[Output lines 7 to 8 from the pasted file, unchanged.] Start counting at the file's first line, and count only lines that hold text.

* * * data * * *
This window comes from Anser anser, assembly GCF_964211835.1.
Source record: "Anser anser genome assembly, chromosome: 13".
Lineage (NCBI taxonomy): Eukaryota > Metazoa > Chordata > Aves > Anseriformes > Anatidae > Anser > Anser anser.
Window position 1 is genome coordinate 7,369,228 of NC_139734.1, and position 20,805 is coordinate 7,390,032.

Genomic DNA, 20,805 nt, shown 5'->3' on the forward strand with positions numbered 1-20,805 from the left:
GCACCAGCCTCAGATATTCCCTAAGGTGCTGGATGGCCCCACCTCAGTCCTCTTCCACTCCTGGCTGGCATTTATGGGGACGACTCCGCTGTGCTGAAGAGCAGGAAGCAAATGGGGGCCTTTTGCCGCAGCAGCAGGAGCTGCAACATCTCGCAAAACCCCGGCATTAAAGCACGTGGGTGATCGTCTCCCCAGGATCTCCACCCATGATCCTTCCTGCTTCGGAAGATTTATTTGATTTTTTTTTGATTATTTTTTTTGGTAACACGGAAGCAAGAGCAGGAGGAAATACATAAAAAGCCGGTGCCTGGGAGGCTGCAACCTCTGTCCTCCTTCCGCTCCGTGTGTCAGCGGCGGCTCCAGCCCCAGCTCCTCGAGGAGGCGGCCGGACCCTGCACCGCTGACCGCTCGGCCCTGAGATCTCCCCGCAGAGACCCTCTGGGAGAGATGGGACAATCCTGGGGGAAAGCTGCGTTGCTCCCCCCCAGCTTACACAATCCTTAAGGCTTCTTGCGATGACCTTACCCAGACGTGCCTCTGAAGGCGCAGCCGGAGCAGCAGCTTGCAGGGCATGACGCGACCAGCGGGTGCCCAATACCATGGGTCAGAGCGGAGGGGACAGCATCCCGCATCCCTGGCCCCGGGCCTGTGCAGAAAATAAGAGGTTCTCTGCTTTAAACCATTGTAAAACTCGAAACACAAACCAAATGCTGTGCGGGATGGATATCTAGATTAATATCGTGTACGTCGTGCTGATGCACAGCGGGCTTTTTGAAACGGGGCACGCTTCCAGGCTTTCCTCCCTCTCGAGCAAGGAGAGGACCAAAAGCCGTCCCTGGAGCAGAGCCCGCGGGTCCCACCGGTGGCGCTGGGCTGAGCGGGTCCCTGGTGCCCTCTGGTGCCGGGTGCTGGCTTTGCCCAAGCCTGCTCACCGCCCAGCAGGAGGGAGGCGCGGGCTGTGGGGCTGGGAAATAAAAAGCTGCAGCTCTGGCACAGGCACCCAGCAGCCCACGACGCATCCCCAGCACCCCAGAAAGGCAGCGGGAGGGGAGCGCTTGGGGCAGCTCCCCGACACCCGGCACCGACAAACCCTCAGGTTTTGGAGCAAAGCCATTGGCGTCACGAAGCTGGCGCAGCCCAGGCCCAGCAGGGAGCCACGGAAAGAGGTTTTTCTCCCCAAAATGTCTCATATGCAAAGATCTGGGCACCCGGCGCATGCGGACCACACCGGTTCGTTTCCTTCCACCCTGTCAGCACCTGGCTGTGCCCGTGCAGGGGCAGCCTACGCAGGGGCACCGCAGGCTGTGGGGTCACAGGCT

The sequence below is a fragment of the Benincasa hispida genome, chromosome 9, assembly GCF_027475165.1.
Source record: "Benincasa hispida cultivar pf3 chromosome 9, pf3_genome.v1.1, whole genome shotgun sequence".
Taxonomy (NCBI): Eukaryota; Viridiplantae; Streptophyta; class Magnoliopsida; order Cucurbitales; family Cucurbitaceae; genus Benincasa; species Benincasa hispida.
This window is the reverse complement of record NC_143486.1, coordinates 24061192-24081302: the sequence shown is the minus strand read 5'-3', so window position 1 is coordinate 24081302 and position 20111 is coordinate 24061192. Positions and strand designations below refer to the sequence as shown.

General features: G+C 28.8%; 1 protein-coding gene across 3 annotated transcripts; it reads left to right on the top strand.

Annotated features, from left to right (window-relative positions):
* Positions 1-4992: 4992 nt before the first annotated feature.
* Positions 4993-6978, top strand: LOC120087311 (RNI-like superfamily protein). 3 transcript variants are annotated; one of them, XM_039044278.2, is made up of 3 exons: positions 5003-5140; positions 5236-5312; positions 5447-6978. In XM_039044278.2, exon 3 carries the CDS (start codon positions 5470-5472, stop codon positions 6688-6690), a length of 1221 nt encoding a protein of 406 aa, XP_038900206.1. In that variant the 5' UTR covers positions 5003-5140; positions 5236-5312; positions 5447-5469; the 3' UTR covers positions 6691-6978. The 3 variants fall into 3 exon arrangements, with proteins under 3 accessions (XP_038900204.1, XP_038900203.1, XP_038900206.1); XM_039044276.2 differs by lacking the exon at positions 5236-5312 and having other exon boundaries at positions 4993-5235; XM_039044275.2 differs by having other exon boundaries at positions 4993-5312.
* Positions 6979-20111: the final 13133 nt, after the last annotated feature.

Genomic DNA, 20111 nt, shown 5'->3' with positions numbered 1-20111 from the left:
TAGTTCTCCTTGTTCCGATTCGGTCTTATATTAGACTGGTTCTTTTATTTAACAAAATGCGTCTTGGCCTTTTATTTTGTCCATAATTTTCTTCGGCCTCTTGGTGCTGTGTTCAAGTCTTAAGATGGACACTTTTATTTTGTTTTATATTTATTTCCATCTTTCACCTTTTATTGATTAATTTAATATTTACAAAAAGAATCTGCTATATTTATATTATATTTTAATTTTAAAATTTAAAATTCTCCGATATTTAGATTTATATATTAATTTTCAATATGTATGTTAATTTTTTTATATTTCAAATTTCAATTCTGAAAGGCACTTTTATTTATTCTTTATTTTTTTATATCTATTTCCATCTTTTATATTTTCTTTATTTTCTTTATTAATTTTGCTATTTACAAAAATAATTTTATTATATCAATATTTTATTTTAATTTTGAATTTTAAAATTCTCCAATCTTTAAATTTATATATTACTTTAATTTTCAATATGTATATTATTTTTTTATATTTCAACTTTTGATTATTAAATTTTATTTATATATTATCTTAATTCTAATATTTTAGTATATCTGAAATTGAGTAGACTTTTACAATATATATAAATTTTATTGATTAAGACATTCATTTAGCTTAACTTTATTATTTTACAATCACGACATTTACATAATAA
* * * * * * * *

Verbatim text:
The sequence below is a fragment of the Benincasa hispida genome, chromosome 9, assembly GCF_027475165.1.
Source record: "Benincasa hispida cultivar pf3 chromosome 9, pf3_genome.v1.1, whole genome shotgun sequence".